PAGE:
Monday, November 9, 2015

Woman Lawyer

Recently I was talking with an acquaintance about the problems in Hagerstown, namely how little the county commissioners and city council care about any part of Hagerstown outside a one-block radius from the square. This acquaintance is an older woman - I'd guess in her 60's or 70's - and is very outspoken. She's extremely socially progressive and is constantly going on (and on and on) about how much our country has let down the poor, the minorities, etc. She comes across a bit like a frustrated hippie.

The conversation twisted and turned, as conversations are wont to do, and eventually came to my husband's and my plans to move to Baltimore soon so I can go to law school*. I jokingly made a comment along the lines of, "Maybe if I'm a lawyer, the city council will pay attention to what I have to say." To which my acquaintance sadly replied:

"Yeah, but you'll be a woman lawyer."

My initial reaction (which I now regret not voicing at the time) was, "No shit. I'm not gonna get a sex change, so yeah, I guess I will be a woman lawyer." What I actually said was, "That's all the more reason I have to be a badass."

I recognize that her sentiment is not unfounded. Washington County still very much operates on what one of my teachers calls "a good ol' boy system." But that defeatist attitude coming from this woman? I'm not going to say I was shocked, but I was certainly taken aback.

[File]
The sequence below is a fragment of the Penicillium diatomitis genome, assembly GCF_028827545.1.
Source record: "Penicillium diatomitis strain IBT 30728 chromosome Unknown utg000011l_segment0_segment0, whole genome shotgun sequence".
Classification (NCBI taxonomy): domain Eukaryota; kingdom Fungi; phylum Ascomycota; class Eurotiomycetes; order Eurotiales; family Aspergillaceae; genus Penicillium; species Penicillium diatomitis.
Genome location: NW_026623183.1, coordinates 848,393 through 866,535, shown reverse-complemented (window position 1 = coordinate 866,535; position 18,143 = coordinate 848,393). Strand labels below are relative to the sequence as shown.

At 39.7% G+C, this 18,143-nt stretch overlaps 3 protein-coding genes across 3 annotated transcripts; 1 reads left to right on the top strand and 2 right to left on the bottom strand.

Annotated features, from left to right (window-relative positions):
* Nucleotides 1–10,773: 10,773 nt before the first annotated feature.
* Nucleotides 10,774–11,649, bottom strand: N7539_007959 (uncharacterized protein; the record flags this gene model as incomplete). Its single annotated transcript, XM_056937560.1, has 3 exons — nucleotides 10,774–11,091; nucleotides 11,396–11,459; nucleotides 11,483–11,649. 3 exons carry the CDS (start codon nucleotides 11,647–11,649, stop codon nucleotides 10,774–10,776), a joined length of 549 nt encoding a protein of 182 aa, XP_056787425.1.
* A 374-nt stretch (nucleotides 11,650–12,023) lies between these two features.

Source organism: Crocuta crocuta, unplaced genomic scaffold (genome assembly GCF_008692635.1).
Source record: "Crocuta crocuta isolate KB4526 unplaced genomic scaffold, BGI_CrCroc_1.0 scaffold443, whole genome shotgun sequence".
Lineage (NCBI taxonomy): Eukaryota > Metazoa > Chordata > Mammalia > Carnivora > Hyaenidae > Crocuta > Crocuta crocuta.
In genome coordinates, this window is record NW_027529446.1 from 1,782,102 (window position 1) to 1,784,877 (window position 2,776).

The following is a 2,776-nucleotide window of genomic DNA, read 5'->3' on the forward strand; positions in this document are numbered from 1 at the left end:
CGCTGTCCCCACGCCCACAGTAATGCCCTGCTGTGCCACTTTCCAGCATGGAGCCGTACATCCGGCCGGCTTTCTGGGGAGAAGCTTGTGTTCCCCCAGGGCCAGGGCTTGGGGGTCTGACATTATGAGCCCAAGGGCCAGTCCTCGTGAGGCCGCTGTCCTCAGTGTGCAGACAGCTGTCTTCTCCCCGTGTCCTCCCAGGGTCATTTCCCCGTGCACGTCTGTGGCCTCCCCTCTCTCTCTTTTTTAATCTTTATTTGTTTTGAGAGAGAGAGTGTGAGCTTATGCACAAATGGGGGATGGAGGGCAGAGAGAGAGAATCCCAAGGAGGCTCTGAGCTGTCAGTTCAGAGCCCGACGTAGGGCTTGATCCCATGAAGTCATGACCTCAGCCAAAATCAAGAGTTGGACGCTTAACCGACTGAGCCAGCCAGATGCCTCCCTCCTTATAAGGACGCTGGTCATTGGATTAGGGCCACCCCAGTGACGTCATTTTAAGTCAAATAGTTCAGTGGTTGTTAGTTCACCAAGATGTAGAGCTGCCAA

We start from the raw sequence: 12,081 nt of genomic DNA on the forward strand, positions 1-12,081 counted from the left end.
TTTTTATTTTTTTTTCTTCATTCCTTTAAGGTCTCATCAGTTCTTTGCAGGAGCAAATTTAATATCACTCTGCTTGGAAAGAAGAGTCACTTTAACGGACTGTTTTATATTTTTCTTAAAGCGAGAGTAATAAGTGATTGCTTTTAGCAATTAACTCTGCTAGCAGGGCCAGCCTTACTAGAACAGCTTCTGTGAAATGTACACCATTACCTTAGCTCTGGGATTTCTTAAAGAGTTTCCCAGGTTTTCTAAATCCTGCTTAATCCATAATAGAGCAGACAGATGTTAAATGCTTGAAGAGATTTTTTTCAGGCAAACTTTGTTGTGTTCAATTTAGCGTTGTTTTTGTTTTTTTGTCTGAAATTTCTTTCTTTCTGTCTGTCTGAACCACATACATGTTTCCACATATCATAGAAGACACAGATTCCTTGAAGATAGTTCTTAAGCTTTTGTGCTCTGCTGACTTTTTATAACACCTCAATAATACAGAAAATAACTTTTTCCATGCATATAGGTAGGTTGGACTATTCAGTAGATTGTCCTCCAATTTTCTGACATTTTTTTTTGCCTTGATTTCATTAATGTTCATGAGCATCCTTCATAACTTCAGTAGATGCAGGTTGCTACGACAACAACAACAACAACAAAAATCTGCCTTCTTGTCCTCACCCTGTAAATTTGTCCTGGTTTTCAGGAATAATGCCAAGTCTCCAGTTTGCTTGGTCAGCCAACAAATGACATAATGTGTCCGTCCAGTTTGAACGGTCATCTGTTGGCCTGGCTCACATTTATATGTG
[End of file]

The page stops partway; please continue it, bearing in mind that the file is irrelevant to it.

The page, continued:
I have interacted with this woman a few times since she made that comment, and it has since dawned on me that defeatism has been her attitude all along. She rails against the government and society, but she doesn't honestly think that anything is going to change. Which is especially strange considering how much has changed for the better in her lifetime. No, it's not "perfect" yet, but damn. It's not like the civil rights movement never made it to Hagerstown.

She has the same problem I've seen in many of my own generation - she expects positive change to happen RIGHT NOW, as she's yelling about it, and when things inevitably don't change immediately, she feels let down and frustrated. When has society ever changed that quickly?

Societal change, and government change, takes time. Advocating for change takes patience as well as persistence. When you're feeling exhausted and like you haven't gotten anywhere, just take a break, step back and admire how far you've come.

* Yes, yes, I know.

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